World War II, Pacific
Naval Battle of Guadalcanal
12-16 November 1942
The Naval Battle of Guadalcanal ended the Japanese hope for conquest.
The Japanese finally sent most of the Imperial Fleet to expel the Americans from Guadalcanal.
Available were 2 escort carriers, 4 battleships, 7 heavy cruisers, 4 light cruisers, and 30 destroyers.
The US had no operational carriers and only one battleship, Washington (BB-56), but
too distant to engage.
The carrier, Enterprise (CV-6) and battleship, South Dakota (BB-57)
that had taken bomb damage at the Battle of Santa Cruz and
were repairing at Noumea.
The US had available : 2 heavy cruisers, San Francisco (CA-38) and Portland (CA-33),
1 light cruiser, Helena (CL-50),
2 antiaircraft cruisers, Atlanta (CLaa-51) and Juneau (CLaa-52)
and eight destroyers.
Both sides were in the process of sending full Army divisions to Guadalcanal.
The US arrived on Nov 12 and unloaded troops and most of their supplies
before bombers damaged San Francisco and a destroyer and the convoy
withdrew. The Japanese had sent a bombardment force of two battleships
attended by a light cruiser and 8 destroyers,
intending to take out Henderson Field to allow their troop
landing on Nov 13 without air attack.
The U.S. cruisers and destroyers engaged the Japanese battleships that night.
The Japanese did not expect the U.S.
force that night and the big guns were loaded with high explosives shells.
The Americans maneuvered by radar to bring all guns to bear but were
sighted by Japanese eyes and their guns were reloaded with armor piercing
shells. Suddenly a Japanese searchlight illuminated the lead cruiser.
Atlanta fired her 16- 5" guns, but received
14" shells and two torpedoes. Cushing
and Laffey rushed to her aid and
suffered a similar fate. San Francisco took 14" shells,
Portland and Juneau each took a torpedo. A torpedo
split Barton in two and
Monssen took shellfire.
After 24 minutes of confused firing, both sides retired.
The escaping American ships were sighted by submarine
I-26 and already damaged
Juneau exploded and went down
in minutes taking the 5 Sullivan brothers with her. The U.S. lost
1,000 men including two admirals.
The Japanese lost two destroyers.
Next morning, Marine flyers from the undamaged Henderson Field
found a battleship slowed with engine damage and attacked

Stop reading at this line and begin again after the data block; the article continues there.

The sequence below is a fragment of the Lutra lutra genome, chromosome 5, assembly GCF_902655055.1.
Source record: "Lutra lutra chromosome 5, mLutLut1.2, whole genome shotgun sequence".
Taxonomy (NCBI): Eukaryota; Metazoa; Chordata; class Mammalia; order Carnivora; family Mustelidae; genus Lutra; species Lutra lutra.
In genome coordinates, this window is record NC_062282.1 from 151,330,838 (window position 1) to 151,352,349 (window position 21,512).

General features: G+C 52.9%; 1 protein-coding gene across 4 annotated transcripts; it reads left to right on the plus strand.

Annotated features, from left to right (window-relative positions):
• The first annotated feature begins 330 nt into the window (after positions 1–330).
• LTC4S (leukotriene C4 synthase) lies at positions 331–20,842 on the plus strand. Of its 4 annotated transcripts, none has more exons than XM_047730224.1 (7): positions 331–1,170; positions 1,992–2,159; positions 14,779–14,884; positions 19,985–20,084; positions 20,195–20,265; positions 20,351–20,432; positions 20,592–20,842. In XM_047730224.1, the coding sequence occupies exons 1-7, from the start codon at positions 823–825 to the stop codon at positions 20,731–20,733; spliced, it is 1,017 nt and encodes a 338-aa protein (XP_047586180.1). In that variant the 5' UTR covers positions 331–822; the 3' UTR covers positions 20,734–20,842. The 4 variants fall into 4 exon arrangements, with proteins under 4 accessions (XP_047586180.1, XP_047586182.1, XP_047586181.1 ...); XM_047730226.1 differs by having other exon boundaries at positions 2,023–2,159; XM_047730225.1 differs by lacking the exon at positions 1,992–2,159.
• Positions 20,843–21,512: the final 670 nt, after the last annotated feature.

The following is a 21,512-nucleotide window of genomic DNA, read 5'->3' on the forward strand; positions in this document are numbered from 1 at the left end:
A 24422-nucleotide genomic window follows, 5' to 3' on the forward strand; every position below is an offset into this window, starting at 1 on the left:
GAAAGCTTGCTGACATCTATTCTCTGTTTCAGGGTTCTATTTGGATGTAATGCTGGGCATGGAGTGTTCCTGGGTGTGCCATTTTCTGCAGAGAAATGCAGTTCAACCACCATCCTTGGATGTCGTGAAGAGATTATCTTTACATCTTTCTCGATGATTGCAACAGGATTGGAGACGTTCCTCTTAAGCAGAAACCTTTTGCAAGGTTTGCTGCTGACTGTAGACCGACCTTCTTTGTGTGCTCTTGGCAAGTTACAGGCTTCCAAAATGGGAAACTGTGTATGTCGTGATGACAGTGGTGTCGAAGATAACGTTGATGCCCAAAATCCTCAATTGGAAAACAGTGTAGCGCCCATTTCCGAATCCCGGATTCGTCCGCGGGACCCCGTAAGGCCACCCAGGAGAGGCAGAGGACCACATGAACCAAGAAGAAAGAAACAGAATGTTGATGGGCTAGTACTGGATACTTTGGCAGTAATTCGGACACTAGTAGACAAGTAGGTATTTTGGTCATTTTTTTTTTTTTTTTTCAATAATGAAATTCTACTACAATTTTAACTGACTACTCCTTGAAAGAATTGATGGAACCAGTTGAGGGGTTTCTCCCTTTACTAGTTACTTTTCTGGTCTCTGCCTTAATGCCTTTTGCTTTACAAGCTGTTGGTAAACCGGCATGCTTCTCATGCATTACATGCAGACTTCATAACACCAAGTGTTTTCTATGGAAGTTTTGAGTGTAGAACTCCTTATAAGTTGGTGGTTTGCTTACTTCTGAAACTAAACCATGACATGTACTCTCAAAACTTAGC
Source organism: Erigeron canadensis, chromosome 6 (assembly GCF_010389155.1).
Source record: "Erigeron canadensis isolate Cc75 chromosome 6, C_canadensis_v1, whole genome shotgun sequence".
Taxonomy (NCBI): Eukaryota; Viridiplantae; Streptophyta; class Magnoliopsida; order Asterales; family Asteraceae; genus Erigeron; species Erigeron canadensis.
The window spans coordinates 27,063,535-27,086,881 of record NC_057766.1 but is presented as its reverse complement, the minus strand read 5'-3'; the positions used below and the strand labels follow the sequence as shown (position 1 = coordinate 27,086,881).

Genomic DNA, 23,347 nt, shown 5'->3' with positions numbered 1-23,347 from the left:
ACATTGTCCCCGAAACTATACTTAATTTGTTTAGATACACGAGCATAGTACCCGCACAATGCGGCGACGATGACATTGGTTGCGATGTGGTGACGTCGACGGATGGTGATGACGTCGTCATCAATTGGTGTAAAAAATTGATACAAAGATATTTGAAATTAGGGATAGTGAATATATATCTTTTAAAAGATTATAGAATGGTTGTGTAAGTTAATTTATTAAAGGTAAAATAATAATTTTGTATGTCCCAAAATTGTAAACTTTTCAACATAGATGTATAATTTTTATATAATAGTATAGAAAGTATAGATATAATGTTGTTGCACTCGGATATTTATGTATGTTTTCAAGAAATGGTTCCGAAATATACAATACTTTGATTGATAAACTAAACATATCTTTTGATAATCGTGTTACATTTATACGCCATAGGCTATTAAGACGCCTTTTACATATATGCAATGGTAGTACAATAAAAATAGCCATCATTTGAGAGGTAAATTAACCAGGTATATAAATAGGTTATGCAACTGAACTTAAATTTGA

with bombs and torpedoes. Still damaged Enterprise arrived to launch
her aircraft, which landed on Guadalcanal as she retired. AAF B-17's
participated. Her admiral ordered Japanese battleship Hiei scuttled.
A Japanese troop convoy of 11 ships and
12 destroyers was delayed for 24 hours to allow a second attempt
to bombard Henderson Field, this time with cruisers.
With the American fleet gone, two heavy cruisers
were able to fire 1,000 rounds to disrupt the American airfield.
Next morning, scout planes found the retiring Japanese ; American planes attacked. Kinugasa was sunk
and three more heavy cruisers were damaged. Meanwhile the troop convoy of transports and DDs was sighted. Planes shifted
their attention. By nightfall seven
transports had been sunk. LtCol Joe Bauer, MOH, lost.
The Japanese rushed their remaining
battleship and five cruisers to bombard the airfield to protect the
The two American battleships with four destroyers
arrived in time to meet the Japanese force. The two battlewagons
opened fire and the two sets of van destroyers engaged. South
Dakota (BB-57) had an electric fault that took her guns out of an early part of the
battle and she took heavy hits. Washington (BB-56) 16" shells pelted
the Japanese battleship. The destroyer fight saw two Japanese destroyers and three U.S. destroyers sunk.
Her admiral ordered battleship Kirishima abandoned
and sunk by torpedoes.
Meanwhile the remaining four Japanese transports
were run aground to most expeditiously unload 2,000 surviving troops, but their equipment was destroyed with the dawn. The Japanese now had 32,000 troops on
Guadalcanal, but their Navy had to give up on support. The Tokyo
Express of destroyers continued to run at night to bring in supplies,
but only could bring in enough to sustain the troops; they
could not bring any more reinforcements. The American air fields on
Guadalcanal had survived and continued to grow. It took another
two months for the Japanese Army to give up and withdraw. From this
point onward, the Japanese could only retreat.
At the Coral Sea, the Japanese advance was checked.